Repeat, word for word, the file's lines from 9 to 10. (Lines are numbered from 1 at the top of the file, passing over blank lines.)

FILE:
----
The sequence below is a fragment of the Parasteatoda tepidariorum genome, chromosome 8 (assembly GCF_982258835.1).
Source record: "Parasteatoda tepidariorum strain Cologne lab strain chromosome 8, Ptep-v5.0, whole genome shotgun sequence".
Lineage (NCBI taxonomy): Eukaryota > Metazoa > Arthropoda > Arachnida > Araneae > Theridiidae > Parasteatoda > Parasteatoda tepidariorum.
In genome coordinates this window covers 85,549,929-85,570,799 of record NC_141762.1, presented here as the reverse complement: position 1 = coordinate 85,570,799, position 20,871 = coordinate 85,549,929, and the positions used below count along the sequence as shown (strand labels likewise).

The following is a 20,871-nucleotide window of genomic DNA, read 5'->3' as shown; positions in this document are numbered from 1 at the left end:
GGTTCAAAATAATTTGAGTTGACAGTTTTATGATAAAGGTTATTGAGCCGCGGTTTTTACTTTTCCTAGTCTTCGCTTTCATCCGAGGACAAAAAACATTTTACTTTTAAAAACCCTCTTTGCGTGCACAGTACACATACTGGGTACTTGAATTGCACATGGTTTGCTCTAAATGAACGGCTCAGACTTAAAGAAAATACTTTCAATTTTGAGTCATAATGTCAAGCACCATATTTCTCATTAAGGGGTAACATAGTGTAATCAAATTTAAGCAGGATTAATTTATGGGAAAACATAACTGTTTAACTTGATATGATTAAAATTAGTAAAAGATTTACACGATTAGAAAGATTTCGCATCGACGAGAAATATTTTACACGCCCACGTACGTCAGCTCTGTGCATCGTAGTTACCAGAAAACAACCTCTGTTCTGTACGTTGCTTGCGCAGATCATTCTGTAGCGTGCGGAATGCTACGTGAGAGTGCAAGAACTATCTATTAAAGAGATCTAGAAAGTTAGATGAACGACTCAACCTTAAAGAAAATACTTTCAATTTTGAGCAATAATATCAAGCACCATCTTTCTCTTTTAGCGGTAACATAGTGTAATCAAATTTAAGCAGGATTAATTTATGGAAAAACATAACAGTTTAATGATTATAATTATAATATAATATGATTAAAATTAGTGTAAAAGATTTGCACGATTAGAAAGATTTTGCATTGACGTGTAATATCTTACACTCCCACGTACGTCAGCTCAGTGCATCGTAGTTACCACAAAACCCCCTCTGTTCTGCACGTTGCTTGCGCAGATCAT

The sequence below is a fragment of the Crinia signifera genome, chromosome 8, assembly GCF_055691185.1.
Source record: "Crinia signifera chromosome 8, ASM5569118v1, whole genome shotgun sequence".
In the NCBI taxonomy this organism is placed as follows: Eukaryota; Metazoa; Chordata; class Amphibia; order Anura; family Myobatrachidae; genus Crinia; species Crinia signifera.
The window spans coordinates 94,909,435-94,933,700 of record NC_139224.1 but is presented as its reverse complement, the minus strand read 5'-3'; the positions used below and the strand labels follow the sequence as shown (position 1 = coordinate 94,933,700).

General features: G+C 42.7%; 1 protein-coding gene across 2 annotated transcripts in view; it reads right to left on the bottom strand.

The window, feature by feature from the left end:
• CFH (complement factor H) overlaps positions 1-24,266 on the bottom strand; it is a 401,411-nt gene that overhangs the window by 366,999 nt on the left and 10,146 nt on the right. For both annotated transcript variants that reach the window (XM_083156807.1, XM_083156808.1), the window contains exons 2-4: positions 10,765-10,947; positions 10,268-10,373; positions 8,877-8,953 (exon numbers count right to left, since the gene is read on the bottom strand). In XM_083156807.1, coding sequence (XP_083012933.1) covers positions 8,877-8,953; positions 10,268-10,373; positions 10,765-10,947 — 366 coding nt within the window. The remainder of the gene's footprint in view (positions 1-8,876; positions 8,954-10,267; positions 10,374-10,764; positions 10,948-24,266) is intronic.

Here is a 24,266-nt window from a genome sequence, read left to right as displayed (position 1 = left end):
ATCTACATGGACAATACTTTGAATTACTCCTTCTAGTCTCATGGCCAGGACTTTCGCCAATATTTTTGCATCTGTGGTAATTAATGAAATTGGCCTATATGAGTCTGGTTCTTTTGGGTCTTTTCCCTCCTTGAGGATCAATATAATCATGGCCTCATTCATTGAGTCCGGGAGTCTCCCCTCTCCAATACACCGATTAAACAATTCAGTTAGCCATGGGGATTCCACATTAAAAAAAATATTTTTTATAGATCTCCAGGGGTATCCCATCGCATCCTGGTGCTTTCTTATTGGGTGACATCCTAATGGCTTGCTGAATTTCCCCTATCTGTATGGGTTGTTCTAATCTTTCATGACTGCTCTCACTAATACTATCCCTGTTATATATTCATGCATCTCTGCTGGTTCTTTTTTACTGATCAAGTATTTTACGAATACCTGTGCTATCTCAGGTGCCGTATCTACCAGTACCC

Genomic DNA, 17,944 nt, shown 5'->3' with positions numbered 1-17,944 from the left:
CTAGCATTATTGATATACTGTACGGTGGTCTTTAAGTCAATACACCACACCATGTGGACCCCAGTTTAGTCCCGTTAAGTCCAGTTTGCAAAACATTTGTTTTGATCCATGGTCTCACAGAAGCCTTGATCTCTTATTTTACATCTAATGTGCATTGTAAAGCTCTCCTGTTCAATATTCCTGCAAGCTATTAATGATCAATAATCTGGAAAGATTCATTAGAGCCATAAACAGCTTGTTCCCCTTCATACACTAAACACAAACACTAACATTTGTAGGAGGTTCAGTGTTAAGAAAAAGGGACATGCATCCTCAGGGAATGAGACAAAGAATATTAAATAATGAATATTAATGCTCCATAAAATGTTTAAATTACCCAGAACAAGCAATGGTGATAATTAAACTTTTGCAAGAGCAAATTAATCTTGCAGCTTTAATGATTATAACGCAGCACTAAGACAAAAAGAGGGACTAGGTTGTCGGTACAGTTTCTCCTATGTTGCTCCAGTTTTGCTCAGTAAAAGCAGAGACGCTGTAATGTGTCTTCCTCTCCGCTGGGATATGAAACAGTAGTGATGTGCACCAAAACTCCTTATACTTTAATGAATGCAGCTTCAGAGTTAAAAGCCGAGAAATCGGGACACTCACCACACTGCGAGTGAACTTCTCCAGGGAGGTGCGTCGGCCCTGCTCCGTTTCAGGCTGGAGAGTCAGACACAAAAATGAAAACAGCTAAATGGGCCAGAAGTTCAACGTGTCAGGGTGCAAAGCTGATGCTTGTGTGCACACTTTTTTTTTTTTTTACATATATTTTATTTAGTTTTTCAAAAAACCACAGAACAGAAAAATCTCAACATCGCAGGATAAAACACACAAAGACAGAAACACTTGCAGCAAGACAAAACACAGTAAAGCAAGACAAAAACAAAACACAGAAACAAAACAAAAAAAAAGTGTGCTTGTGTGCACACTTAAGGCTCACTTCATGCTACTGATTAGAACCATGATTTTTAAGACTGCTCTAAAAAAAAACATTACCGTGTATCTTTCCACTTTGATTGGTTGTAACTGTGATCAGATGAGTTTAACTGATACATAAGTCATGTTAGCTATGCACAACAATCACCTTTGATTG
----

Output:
In the NCBI taxonomy this organism is placed as follows: Eukaryota; Metazoa; Chordata; class Amphibia; order Anura; family Myobatrachidae; genus Crinia; species Crinia signifera.
The window spans coordinates 94,909,435-94,933,700 of record NC_139224.1 but is presented as its reverse complement, the minus strand read 5'-3'; the positions used below and the strand labels follow the sequence as shown (position 1 = coordinate 94,933,700).